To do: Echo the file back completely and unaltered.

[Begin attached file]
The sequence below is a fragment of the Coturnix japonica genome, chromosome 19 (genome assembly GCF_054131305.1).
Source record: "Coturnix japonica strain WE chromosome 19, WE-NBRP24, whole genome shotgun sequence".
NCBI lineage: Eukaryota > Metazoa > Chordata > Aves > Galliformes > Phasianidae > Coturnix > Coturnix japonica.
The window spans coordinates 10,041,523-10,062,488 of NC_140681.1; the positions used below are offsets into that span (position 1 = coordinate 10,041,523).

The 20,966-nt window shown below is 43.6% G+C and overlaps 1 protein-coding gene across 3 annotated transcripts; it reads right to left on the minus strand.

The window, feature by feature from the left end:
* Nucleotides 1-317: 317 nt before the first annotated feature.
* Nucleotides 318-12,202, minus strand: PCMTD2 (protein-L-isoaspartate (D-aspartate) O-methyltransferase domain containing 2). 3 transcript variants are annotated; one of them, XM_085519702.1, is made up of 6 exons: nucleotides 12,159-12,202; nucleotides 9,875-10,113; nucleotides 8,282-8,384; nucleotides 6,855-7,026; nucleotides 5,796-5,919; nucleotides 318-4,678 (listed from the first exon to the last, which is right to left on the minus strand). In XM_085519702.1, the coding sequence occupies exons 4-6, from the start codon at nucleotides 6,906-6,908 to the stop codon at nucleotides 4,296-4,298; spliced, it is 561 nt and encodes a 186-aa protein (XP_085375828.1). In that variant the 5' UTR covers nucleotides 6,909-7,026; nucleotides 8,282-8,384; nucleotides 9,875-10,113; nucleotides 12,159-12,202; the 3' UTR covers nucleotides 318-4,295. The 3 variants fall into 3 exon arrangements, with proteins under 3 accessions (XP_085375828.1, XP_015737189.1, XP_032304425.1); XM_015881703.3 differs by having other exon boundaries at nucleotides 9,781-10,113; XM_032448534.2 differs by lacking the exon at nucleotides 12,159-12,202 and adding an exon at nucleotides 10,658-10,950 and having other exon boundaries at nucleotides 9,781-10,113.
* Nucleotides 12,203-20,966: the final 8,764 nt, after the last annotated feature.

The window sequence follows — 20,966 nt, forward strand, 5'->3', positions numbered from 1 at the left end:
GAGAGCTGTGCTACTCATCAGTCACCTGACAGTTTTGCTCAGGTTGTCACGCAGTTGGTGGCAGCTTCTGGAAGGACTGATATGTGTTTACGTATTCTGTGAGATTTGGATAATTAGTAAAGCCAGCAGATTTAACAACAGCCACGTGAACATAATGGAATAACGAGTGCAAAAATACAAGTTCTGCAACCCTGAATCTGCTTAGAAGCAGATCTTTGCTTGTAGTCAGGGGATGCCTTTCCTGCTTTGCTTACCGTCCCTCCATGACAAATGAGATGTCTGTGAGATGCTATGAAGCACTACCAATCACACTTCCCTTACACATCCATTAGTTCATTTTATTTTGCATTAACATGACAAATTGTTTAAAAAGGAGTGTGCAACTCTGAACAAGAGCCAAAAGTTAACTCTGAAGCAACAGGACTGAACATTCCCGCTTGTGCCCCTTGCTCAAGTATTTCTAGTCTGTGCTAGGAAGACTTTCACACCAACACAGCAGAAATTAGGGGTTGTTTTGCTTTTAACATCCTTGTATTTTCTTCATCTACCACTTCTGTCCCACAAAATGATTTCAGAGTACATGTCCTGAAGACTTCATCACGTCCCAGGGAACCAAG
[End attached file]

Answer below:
The sequence below is a fragment of the Coturnix japonica genome, chromosome 19 (genome assembly GCF_054131305.1).
Source record: "Coturnix japonica strain WE chromosome 19, WE-NBRP24, whole genome shotgun sequence".
NCBI lineage: Eukaryota > Metazoa > Chordata > Aves > Galliformes > Phasianidae > Coturnix > Coturnix japonica.
The window spans coordinates 10,041,523-10,062,488 of NC_140681.1; the positions used below are offsets into that span (position 1 = coordinate 10,041,523).

The 20,966-nt window shown below is 43.6% G+C and overlaps 1 protein-coding gene across 3 annotated transcripts; it reads right to left on the minus strand.

The window, feature by feature from the left end:
* Nucleotides 1-317: 317 nt before the first annotated feature.
* Nucleotides 318-12,202, minus strand: PCMTD2 (protein-L-isoaspartate (D-aspartate) O-methyltransferase domain containing 2). 3 transcript variants are annotated; one of them, XM_085519702.1, is made up of 6 exons: nucleotides 12,159-12,202; nucleotides 9,875-10,113; nucleotides 8,282-8,384; nucleotides 6,855-7,026; nucleotides 5,796-5,919; nucleotides 318-4,678 (listed from the first exon to the last, which is right to left on the minus strand). In XM_085519702.1, the coding sequence occupies exons 4-6, from the start codon at nucleotides 6,906-6,908 to the stop codon at nucleotides 4,296-4,298; spliced, it is 561 nt and encodes a 186-aa protein (XP_085375828.1). In that variant the 5' UTR covers nucleotides 6,909-7,026; nucleotides 8,282-8,384; nucleotides 9,875-10,113; nucleotides 12,159-12,202; the 3' UTR covers nucleotides 318-4,295. The 3 variants fall into 3 exon arrangements, with proteins under 3 accessions (XP_085375828.1, XP_015737189.1, XP_032304425.1); XM_015881703.3 differs by having other exon boundaries at nucleotides 9,781-10,113; XM_032448534.2 differs by lacking the exon at nucleotides 12,159-12,202 and adding an exon at nucleotides 10,658-10,950 and having other exon boundaries at nucleotides 9,781-10,113.
* Nucleotides 12,203-20,966: the final 8,764 nt, after the last annotated feature.

The window sequence follows — 20,966 nt, forward strand, 5'->3', positions numbered from 1 at the left end:
GAGAGCTGTGCTACTCATCAGTCACCTGACAGTTTTGCTCAGGTTGTCACGCAGTTGGTGGCAGCTTCTGGAAGGACTGATATGTGTTTACGTATTCTGTGAGATTTGGATAATTAGTAAAGCCAGCAGATTTAACAACAGCCACGTGAACATAATGGAATAACGAGTGCAAAAATACAAGTTCTGCAACCCTGAATCTGCTTAGAAGCAGATCTTTGCTTGTAGTCAGGGGATGCCTTTCCTGCTTTGCTTACCGTCCCTCCATGACAAATGAGATGTCTGTGAGATGCTATGAAGCACTACCAATCACACTTCCCTTACACATCCATTAGTTCATTTTATTTTGCATTAACATGACAAATTGTTTAAAAAGGAGTGTGCAACTCTGAACAAGAGCCAAAAGTTAACTCTGAAGCAACAGGACTGAACATTCCCGCTTGTGCCCCTTGCTCAAGTATTTCTAGTCTGTGCTAGGAAGACTTTCACACCAACACAGCAGAAATTAGGGGTTGTTTTGCTTTTAACATCCTTGTATTTTCTTCATCTACCACTTCTGTCCCACAAAATGATTTCAGAGTACATGTCCTGAAGACTTCATCACGTCCCAGGGAACCAAG